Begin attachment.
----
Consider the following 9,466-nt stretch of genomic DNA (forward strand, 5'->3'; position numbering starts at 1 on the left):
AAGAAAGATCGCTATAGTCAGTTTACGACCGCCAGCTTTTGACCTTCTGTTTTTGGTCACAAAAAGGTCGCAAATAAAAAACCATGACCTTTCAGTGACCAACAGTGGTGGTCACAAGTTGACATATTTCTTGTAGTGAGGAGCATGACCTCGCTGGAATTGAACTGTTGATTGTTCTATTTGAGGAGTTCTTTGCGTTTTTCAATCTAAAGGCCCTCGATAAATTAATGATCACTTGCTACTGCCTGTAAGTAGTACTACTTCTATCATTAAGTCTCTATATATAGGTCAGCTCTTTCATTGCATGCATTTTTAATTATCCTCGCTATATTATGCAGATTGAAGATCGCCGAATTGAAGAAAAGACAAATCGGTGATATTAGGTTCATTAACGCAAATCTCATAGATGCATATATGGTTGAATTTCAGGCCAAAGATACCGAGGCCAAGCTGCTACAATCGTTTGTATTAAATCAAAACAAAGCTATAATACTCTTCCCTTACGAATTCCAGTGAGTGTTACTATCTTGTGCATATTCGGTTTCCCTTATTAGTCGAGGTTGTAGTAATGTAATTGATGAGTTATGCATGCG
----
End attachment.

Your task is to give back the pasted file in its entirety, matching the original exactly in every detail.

Consider the following 9,466-nt stretch of genomic DNA (forward strand, 5'->3'; position numbering starts at 1 on the left):
AAGAAAGATCGCTATAGTCAGTTTACGACCGCCAGCTTTTGACCTTCTGTTTTTGGTCACAAAAAGGTCGCAAATAAAAAACCATGACCTTTCAGTGACCAACAGTGGTGGTCACAAGTTGACATATTTCTTGTAGTGAGGAGCATGACCTCGCTGGAATTGAACTGTTGATTGTTCTATTTGAGGAGTTCTTTGCGTTTTTCAATCTAAAGGCCCTCGATAAATTAATGATCACTTGCTACTGCCTGTAAGTAGTACTACTTCTATCATTAAGTCTCTATATATAGGTCAGCTCTTTCATTGCATGCATTTTTAATTATCCTCGCTATATTATGCAGATTGAAGATCGCCGAATTGAAGAAAAGACAAATCGGTGATATTAGGTTCATTAACGCAAATCTCATAGATGCATATATGGTTGAATTTCAGGCCAAAGATACCGAGGCCAAGCTGCTACAATCGTTTGTATTAAATCAAAACAAAGCTATAATACTCTTCCCTTACGAATTCCAGTGAGTGTTACTATCTTGTGCATATTCGGTTTCCCTTATTAGTCGAGGTTGTAGTAATGTAATTGATGAGTTATGCATGCG